"This soup is an ideal way to enjoy winter's chestnuts," says
Peter Gilmore. "Serve it in cups while guests are gathered before
lunch." Skip the smoking for a clearer chestnut flavour.
350 gmchestnuts (about 16; see note)50 gm (about 2/3 cup) smoking woodchips, such as hickory or maple (see note)2celery stalks from the tender pale heart, finely chopped3golden shallots, finely chopped2garlic cloves, finely chopped100 gm unsalted butter2 litres (8 cups) chicken stock1 turnip, peeled and coarsely chopped150 gm pouring cream
Preheat oven to 180C. Cut a cross into the top of each chestnut 2-3 mm deep with a small sharp knife only scoring the shell to the flesh. This is important so they don’t explode in the oven. Place chestnuts on a wire rack and roast in the oven until cuts open up (15-20 minutes). Remove from oven and place in a heatproof bowl covered with foil and set chestnuts aside to cool and steam slightly (10-15 minutes). Peel the chestnuts outer and inner layers to expose the soft nut. Discard shells and turn oven off to cool.
Set chestnuts up on a wire rack on the top shelf of a cold oven or a barbecue, such as a kettle barbecue with closed vents and a lid (see note). Place wood chips into a cast iron frying pan and light the wood chips using a large blow torch, then burn for a couple of minutes before blowing out the flames. Place the smoking wood chips in the oven on a lower shelf below the chestnuts and close the door and smoke until smoky-flavoured (20-25 minutes; check after 10 minutes, relight and blow out flames if smoke has disappeared. Set aside until required.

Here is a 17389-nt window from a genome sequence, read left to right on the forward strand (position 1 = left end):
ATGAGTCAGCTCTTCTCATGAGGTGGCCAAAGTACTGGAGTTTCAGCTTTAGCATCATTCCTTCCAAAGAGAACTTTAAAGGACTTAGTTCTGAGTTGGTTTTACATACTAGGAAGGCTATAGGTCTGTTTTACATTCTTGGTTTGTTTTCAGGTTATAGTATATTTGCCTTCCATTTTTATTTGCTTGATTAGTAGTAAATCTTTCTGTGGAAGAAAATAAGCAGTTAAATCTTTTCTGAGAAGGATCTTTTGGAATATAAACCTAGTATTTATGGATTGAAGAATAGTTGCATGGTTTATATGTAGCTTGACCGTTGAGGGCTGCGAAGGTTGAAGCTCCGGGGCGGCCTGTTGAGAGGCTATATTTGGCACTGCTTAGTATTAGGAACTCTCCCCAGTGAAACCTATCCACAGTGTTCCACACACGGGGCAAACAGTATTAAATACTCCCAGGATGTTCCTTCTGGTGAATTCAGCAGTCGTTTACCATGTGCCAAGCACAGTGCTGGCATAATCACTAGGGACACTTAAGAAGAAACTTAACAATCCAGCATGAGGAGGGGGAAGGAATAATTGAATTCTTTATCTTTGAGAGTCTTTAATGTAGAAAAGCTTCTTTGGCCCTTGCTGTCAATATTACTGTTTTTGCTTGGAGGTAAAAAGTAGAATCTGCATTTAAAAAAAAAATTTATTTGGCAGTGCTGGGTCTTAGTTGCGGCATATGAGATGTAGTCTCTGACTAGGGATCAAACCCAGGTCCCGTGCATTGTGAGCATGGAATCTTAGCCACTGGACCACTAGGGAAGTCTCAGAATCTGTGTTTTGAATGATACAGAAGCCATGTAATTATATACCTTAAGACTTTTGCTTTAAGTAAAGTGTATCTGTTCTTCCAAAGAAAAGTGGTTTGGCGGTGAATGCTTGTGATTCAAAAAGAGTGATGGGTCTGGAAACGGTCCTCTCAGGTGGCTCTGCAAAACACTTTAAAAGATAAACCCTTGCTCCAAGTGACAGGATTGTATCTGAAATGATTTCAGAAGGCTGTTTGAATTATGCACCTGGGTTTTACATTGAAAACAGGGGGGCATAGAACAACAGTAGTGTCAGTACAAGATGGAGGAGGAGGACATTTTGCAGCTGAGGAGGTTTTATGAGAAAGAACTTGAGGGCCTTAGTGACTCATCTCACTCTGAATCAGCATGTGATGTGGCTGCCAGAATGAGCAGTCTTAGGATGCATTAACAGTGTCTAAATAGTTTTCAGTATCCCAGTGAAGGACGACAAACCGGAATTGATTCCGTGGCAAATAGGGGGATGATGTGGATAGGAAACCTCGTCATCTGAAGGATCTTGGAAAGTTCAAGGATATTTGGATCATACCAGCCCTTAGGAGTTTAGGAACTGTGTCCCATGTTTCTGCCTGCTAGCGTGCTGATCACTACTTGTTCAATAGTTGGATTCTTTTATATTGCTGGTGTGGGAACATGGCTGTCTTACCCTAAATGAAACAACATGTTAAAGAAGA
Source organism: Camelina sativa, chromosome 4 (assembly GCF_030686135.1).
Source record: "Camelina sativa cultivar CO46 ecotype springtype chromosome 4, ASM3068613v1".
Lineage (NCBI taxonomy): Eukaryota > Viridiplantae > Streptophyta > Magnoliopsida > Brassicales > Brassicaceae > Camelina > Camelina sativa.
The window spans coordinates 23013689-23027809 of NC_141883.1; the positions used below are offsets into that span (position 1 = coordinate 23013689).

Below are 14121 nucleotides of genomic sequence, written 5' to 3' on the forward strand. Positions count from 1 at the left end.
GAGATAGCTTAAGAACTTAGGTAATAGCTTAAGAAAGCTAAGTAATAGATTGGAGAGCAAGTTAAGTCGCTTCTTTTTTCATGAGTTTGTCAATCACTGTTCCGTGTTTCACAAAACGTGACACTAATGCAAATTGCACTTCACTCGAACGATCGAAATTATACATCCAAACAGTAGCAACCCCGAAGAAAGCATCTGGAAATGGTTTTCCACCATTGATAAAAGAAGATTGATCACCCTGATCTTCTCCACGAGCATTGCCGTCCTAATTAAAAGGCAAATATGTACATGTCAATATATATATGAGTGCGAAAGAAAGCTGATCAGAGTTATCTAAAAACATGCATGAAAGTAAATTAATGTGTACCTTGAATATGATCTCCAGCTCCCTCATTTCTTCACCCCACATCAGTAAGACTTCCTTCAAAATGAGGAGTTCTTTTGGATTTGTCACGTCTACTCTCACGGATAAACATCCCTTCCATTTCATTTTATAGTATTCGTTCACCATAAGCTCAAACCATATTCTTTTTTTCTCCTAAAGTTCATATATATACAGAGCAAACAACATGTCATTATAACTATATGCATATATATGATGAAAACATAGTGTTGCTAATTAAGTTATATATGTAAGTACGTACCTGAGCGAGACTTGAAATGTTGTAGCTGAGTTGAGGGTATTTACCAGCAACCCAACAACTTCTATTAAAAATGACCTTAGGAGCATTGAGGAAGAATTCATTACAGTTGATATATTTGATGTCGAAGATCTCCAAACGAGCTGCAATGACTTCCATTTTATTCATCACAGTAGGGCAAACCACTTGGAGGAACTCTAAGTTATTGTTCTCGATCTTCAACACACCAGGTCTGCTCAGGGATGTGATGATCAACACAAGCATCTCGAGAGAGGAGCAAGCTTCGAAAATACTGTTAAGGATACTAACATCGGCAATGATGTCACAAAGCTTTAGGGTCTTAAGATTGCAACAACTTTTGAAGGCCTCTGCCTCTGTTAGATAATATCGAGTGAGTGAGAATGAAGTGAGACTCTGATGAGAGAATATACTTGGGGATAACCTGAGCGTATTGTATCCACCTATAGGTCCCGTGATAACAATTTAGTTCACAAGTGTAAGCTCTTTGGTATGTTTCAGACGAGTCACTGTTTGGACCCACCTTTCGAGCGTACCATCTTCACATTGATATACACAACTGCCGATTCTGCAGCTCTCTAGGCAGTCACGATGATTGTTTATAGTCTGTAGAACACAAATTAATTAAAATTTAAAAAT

Meanwhile, stir celery, shallots and garlic with half the butter in a large saucepan over medium heat until translucent (3-4 minutes). Add stock and turnip and reserved chestnuts, increase heat to high and boil until chicken stock has reduced by half and vegetables are soft (30-40 minutes). Blend with remaining ingredients in an upright blender, or hand held blender, until smooth, season to taste and strain through a fine sieve if desired for extra smoothness. Soup can be made 2 days ahead and reheated before serving.
To serve, bring the soup to a simmer over medium-high heat. Whisk cream to soft peaks and reserve one-quarter to serve, then whisk remaining through the soup. Serve in small cups with a dollop of cream and freshly ground black pepper to taste.